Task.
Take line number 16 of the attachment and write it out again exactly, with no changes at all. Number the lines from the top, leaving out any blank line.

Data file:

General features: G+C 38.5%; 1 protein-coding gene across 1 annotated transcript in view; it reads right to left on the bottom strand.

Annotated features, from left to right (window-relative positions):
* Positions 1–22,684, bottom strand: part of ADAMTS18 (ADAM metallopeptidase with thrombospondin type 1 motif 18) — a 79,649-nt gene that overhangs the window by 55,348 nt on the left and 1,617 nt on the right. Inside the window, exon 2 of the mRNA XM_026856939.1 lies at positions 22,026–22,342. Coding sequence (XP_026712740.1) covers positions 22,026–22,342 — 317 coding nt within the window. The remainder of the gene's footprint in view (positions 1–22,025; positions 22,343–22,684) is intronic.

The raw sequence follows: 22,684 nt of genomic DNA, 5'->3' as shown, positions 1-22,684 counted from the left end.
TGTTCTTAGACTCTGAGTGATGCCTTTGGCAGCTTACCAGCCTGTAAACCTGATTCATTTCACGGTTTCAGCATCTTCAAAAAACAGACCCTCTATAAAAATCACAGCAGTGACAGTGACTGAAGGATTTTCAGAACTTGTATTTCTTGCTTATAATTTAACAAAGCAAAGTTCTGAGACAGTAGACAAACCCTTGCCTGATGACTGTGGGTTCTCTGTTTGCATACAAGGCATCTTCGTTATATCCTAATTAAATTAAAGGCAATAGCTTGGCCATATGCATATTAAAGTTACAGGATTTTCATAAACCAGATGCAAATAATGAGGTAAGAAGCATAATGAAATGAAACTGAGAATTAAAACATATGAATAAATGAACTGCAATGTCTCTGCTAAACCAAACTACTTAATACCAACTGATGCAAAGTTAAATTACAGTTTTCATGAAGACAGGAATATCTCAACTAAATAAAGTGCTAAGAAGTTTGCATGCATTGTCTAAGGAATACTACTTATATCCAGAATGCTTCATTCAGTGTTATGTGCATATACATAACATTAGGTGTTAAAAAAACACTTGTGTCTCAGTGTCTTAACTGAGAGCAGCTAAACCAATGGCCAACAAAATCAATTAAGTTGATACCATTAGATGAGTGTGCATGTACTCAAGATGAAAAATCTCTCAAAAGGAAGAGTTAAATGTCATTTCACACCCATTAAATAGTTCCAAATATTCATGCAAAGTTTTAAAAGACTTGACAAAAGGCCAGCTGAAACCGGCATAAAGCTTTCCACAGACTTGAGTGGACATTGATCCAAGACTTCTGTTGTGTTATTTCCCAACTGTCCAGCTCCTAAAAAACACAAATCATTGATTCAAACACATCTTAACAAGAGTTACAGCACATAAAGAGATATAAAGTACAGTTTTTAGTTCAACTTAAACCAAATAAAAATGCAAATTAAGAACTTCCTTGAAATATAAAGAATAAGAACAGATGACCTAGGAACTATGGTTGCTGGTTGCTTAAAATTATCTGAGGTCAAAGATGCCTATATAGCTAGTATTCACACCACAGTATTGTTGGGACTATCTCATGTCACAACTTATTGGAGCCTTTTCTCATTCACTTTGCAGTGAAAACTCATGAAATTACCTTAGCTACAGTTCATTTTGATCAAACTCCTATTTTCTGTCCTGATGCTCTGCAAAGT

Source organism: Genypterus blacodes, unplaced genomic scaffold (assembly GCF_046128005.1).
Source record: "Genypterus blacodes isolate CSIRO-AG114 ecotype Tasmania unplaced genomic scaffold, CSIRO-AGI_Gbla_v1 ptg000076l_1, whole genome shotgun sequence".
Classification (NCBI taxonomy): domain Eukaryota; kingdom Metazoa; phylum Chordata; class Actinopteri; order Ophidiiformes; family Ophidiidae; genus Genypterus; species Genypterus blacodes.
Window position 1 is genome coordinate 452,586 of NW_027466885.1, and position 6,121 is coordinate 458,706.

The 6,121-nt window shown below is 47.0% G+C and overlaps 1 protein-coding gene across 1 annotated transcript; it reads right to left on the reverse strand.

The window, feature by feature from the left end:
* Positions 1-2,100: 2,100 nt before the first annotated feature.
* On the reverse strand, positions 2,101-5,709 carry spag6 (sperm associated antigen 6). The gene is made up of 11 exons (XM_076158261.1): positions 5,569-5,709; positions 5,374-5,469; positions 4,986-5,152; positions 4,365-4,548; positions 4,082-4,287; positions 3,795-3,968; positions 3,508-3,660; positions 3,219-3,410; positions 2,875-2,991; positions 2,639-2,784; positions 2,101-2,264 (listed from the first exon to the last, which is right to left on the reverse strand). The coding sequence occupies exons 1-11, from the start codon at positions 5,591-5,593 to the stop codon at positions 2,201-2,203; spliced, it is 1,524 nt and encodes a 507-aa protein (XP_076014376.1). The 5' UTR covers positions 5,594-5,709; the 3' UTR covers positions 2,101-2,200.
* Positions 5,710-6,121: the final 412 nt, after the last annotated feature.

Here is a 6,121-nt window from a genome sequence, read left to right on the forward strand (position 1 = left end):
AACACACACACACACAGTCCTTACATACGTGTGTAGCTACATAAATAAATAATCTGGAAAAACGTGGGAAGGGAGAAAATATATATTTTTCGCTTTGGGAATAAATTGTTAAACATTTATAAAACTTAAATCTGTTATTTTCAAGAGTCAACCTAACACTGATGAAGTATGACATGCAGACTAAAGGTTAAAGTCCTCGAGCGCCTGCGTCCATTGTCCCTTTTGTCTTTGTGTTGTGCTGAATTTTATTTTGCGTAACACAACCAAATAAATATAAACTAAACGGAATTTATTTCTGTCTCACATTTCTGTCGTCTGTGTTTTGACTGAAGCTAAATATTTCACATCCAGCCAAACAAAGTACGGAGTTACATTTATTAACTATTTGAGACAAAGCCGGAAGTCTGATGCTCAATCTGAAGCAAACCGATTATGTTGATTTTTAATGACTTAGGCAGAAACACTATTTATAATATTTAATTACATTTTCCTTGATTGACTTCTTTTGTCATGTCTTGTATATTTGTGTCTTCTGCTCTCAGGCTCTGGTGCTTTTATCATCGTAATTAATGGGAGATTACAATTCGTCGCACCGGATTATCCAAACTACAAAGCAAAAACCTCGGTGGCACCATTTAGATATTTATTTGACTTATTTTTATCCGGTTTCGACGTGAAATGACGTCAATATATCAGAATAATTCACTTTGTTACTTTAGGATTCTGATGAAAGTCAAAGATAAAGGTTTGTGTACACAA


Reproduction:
AACACACACACACACAGTCCTTACATACGTGTGTAGCTACATAAATAAATAATCTGGAAAAACGTGGGAAGGGAGAAAATATATATTTTTCGCTTTGGGAATAAATTGTTAAACATTTATAAAACTTAAATCTGTTATTTTCAAGAGTCAACCTAACACTGATGAAGTATGACATGCAGACTAAAGGTTAAAGTCCTCGAGCGCCTGCGTCCATTGTCCCTTTTGTCTTTGTGTTGTGCTGAATTTTATTTTGCGTAACACAACCAAATAAATATAAACTAAACGGAATTTATTTCTGTCTCACATTTCTGTCGTCTGTGTTTTGACTGAAGCTAAATATTTCACATCCAGCCAAACAAAGTACGGAGTTACATTTATTAACTATTTGAGACAAAGCCGGAAGTCTGATGCTCAATCTGAAGCAAACCGATTATGTTGATTTTTAATGACTTAGGCAGAAACACTATTTATAATATTTAATTACATTTTCCTTGATTGACTTCTTTTGTCATGTCTTGTATATTTGTGTCTTCTGCTCTCAGGCTCTGGTGCTTTTATCATCGTAATTAATGGGAGATTACAATTCGTCGCACCGGATTATCCAAACTACAAAGCAAAAACCTCGGTGGCACCATTTAGATATTTATTTGACTTATTTTTATCCGGTTTCGACGTGAAATGACGTCAATATATCAGAATAATTCACTTTGTTACTTTAGGATTCTGATGAAAGTCAAAGATAAAGGTTTGTGTACACAA